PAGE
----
Alumni Profile - Gerald Berry, '95
Reprinted from Christmas 2016 Alumni Newsletter
February 15, 1991 was a long day for Gerald Berry. Late that evening he arrived at Boys Town after a long drive from Scottsbluff, Nebraska. Berry says, “At the age of thirteen I had been involved with the wrong crowd of peers and was overwhelmed with peer pressure and what seemed to be bullying. In order to fit in I found myself sneaking away from school during lunches and browsing the alley ways with others who definitely did not have anyone’s best interests in mind. In dealing with divorced parents and fighting for their acceptance I found myself doing things that would gain their attention by doing all the wrong things.” Berry decided that stealing items from the store his mother worked in would gain him acceptance at school and maybe a little cash from selling the stolen goods. One thing led to another and Berry and his partner in crime were caught. “I was sent to the Youth Detention Center in Geneva, Nebraska for a 30-day evaluation. While in detention I met with a counselor who felt that the best course for my future would be to go to Boys Town. I was accepted and my whole world changed.”
Berry faced the normal challenges of adjusting to structure, time management and accepting responsibility for his actions and the consequences that followed. He “bought in” to the Boys Town program and began to excel in academics and extra-curricular activities. “I participated in community projects on campus and in Omaha, played sports, marched in the band and was the drum major for two consecutive years. I received a quality education and attended Millard North for advanced classes which paved the way to being awarded a Monsignor Nicholas H. Wegner Scholarship.” says Berry. He cites his Family-Teachers®, coaches, school teachers and fellow youth as his motivation to reach higher and is grateful to Father Peter for his undeniable passion to help us all be better for ourselves and for our communities.
“I used my Boys Town skills to my best advantage after graduation. The ability to collaborate with others, be true to our morals, negotiate when needed, accept things as they are and give back when able opened many doors.” After trying college Berry decided that he wasn’t ready, just yet, to complete his academic pursuits. He moved back to the Nebraska panhandle, did odd jobs and enrolled in the local community college. As a result of a fire at his home Berry took a full time job at a lumber yard and gained the experience needed to help rebuild it. “In April of 2006, my step-dad passed away leaving 100-acres of dryland wheat, 60-acres of pasture, 40-head of cow-calf pairs and all the work that came with it. I then returned home to assist my mother with the farm while also raising my youngest son, who is now 12. I re-enrolled at Western Nebraska Community College (WNCC) in the fall of 2007. During this time I was a water manager in three irrigation districts for the State of Nebraska Natural Resource District and a Certified Tutor and Supplemental Instructor for accounting classes at WNCC. In 2009 I applied at Chadron State College (CSC) to earn my Bachelor’s Degree in Business Administration. In 2011 I was offered the Finance Director position at the Scottsbluff Family YMCA where I still work. In 2013, I graduated from WNCC and CSC with an Associates and Bachelor’s Degree, respectively. We no longer raise cattle, but the amber waves of grain remain and the work here on the farm is never complete…just as the opportunity to improve our world never ends.”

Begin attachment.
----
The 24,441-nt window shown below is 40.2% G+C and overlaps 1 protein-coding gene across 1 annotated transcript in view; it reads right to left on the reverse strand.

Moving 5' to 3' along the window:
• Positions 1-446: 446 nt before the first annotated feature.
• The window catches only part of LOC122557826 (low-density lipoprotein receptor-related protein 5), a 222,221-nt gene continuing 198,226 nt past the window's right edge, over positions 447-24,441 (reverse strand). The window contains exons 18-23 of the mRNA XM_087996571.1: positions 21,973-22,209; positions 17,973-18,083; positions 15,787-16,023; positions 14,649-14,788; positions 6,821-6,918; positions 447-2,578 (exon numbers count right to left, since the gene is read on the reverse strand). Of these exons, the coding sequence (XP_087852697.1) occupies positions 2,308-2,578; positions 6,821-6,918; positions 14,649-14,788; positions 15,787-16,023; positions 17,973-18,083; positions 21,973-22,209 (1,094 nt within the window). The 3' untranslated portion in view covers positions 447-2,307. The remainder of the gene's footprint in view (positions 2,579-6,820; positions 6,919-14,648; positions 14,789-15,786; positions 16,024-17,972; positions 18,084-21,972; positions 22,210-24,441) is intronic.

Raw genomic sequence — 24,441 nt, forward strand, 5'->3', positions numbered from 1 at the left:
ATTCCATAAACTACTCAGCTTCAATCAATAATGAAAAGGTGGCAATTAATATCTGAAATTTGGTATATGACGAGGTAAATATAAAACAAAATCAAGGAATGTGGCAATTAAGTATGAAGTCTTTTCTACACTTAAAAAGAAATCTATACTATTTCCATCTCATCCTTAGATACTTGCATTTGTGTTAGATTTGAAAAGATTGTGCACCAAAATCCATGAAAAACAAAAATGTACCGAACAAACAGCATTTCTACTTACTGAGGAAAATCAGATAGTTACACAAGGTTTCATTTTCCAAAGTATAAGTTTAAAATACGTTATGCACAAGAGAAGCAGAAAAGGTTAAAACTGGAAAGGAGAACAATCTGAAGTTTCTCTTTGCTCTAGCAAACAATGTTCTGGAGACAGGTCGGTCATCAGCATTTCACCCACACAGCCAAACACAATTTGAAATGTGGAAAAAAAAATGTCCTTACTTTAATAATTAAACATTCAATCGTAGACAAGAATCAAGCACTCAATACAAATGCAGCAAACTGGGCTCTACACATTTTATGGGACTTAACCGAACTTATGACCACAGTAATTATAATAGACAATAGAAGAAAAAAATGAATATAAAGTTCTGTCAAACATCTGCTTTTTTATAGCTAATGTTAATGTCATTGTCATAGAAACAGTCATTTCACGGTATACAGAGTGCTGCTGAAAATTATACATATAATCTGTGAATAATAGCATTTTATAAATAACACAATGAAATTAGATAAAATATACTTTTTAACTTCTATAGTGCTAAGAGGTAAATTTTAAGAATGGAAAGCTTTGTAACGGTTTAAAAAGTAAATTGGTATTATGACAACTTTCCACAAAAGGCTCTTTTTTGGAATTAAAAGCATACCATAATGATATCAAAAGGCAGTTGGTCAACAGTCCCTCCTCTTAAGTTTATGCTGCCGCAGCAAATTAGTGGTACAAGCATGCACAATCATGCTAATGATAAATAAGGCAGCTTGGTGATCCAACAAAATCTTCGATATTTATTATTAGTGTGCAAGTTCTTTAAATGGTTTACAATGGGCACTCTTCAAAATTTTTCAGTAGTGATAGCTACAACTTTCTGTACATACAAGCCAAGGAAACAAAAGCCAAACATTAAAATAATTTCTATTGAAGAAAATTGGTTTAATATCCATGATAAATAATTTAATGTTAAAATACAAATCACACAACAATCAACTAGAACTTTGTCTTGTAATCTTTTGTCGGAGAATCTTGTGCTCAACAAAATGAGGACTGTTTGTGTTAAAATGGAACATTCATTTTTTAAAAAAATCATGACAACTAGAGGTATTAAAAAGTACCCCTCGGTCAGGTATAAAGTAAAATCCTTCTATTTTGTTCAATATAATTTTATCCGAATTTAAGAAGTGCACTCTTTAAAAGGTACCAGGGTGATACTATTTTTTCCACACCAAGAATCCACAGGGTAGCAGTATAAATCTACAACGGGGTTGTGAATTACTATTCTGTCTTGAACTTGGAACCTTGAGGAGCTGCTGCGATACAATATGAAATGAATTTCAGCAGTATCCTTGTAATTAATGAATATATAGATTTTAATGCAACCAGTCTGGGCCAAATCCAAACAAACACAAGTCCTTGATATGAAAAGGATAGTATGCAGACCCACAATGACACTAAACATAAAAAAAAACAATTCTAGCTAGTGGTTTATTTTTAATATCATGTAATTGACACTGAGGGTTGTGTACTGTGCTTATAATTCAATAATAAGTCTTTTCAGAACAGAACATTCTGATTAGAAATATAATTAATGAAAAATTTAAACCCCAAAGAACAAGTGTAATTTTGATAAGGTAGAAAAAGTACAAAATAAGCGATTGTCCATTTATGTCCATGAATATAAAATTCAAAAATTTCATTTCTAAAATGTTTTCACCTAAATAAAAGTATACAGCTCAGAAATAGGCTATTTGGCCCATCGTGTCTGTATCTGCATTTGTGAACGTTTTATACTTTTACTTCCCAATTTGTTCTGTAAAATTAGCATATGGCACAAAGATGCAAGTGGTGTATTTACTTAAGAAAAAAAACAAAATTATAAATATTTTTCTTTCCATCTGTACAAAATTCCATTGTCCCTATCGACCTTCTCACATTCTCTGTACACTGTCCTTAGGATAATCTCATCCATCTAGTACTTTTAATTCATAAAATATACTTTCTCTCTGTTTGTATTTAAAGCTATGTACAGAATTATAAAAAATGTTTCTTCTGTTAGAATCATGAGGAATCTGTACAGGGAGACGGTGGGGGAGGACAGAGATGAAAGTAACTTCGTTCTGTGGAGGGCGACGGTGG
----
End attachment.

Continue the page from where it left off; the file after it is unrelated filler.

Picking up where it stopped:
Today, Berry is the Chief Financial Officer of the Scottsbluff, Nebraska YMCA and was recently featured in an article in the Scottsbluff newspaper. His goals are, “…to maintain a positive involvement with the YMCA and other non-profits in providing resources to help others better their lives and their communities.”
Berry and his son enjoy sports, working on the farm, boating and going to the mountains to hike. He says, “Our future goals are to travel as much of the world as possible, experience a variety cultures and create memories that will outlast us both.” For Gerald Berry, Boys Town was the key influence in guiding him on the path to success and growth. Like many alumni before him he is working to make his community a better place.